An object of the invention is to provide an improved apparatus for a shaped charge that is of simple structure and more effective in penetrating, cutting or deforming solid material.
These and other objects herein after defined are met by the present invention which relates to an apparatus that improves the velocity of the jet produced by an explosive metal moving warhead. The explosive charge is contained in a cylindrical housing which has a closed end to contain the initiating charge and an open end in which a cone shaped or cup like cavity is formed in one face of the explosive charge. The vertex or apex of the cavity lies on the longitudinal axis of the explosive material end is positioned so as to be symmetrically disposed within the cylindrical housing. A malleable material forming a liner having a shape congruent with the formed cavity in the explosive charge is spaced a predetermined distance from the face of the explosive charge. The shaped liner is rigidly attached at its open end to the inner wall circumference of the cylindrical housing. This provides a space between the liner and explosive charge face that permits a means to allow a variation of the impedance of the liner by increasing or decreasing the air gap spacing, thus causing more energy to be transmitted to the malleable liner from the shock wave to provide a high velocity jet.
The single FIGURE shows a longitudinal cross sectional view through the cylindrical shaped charge housing.
Referring to the single drawing in the case in greater detail the FIGURE illustrates a generally explosive housing 10 that may be a projectile, a missile warhead or any explosive charge that is delivered by means not shown to the surface of the solid material to be penetrated. Housing 10 is closed at one end by means of a relatively thick walled end housing attached to housing 10 by threading or other known fastening means. Detonator housing 23 has a centrally bored hole for providing access of detonator device 13 to explosive charge 12 when the detonator 13 is electrically actuated by means of power to leads 14. Electrical initiation of detonator device 13 is shown for illustrative purposes only and many well known standard detonator devices could be used in its place.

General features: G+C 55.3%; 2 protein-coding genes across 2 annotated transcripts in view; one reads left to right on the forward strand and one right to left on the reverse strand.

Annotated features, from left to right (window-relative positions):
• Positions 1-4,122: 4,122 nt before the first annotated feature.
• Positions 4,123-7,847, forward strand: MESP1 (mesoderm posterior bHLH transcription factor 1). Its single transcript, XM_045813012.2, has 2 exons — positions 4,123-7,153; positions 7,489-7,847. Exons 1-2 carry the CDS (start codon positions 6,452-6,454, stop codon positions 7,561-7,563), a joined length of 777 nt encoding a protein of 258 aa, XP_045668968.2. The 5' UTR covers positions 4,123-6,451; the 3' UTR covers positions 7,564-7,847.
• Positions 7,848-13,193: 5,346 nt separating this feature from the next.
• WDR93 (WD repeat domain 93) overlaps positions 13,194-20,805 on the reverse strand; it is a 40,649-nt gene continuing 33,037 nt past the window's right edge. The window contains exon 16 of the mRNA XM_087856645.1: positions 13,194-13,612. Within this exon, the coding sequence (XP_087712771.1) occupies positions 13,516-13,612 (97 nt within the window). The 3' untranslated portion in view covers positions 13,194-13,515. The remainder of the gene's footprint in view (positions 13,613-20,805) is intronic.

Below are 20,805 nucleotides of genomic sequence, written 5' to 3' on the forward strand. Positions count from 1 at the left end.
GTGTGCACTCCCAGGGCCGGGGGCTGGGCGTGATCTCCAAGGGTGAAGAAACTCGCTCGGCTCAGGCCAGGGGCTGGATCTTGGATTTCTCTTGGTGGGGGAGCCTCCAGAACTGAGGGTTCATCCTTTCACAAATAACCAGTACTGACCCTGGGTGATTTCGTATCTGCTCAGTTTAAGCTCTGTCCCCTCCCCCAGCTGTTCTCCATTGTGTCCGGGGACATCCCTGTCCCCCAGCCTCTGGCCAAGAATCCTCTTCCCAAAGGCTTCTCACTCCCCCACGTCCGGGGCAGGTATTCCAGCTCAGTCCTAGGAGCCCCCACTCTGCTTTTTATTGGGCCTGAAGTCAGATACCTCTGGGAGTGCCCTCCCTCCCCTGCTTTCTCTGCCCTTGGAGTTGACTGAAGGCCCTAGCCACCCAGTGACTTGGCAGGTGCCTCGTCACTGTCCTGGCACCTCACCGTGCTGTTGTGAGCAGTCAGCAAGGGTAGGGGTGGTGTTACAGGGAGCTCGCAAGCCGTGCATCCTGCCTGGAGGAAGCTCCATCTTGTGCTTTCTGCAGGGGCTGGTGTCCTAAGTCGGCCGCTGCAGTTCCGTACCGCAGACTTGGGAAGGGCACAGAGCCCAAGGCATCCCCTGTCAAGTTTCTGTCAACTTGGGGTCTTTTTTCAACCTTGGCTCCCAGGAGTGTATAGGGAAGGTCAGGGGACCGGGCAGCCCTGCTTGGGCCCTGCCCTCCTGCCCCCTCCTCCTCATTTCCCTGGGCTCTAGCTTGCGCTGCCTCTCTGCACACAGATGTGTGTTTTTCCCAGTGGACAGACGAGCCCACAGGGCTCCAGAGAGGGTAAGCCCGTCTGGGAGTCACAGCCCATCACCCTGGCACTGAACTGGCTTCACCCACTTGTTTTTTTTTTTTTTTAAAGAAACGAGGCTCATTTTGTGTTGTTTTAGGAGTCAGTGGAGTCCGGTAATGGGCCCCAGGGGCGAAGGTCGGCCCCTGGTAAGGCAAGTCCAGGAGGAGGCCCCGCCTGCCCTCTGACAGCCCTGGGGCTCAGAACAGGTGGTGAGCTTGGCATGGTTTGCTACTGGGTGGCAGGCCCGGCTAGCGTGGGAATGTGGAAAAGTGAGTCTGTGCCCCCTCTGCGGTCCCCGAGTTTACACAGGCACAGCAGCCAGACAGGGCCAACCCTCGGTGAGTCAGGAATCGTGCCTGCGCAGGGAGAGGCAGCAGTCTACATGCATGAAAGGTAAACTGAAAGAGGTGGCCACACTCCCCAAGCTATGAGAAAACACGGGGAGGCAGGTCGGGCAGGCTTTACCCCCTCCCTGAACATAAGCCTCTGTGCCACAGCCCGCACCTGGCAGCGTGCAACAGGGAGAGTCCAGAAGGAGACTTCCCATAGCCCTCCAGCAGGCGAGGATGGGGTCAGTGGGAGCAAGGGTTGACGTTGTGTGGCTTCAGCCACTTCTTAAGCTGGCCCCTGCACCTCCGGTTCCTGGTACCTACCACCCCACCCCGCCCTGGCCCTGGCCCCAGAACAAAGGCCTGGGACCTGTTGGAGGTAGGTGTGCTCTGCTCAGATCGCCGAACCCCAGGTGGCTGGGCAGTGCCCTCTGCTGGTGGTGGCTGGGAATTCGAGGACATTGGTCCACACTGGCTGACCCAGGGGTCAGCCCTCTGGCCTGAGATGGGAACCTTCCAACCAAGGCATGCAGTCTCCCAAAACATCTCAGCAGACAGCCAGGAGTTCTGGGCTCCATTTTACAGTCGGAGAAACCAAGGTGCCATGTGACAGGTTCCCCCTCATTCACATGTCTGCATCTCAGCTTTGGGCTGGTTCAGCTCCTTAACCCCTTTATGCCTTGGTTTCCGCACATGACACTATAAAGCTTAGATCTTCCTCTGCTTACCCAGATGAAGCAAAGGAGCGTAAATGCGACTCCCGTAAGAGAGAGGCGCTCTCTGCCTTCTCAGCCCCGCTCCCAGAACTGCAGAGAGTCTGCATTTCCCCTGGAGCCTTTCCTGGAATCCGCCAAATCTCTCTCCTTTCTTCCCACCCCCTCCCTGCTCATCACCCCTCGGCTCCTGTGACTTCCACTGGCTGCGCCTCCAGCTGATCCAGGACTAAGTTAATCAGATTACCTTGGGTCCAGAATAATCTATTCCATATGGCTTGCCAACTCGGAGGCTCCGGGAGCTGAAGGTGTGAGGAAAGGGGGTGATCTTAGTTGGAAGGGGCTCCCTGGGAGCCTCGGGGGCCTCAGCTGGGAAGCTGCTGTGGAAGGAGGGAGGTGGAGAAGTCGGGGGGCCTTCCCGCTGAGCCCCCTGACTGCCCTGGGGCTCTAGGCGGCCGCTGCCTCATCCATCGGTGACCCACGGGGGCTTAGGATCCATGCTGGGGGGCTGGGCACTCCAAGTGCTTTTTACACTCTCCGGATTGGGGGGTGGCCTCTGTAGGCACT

Explosive housing 10 has relatively thickened walls 11 at the detonator end and has interior tapering walls extending from a predetermined distance above vertex 24 to detonator housing 23. This aids in confining the explosive force in this end of cylindrical housing 10. Housing 10 has a constant diameter portion extending from the tapered wall portion to its open end
Explosive charge 12, filling the interior of housing 10, is formed at the open end of housing 10 with a conical shaped cavity having its vertex lying on and concentric with the center of cylindrical housing 10. The shaped cavity is symmetrical with the interior chamber of cylindrical housing 10 and formed to end at its largest diameter, shown as 25, a predetermined distance above the open end of housing 10.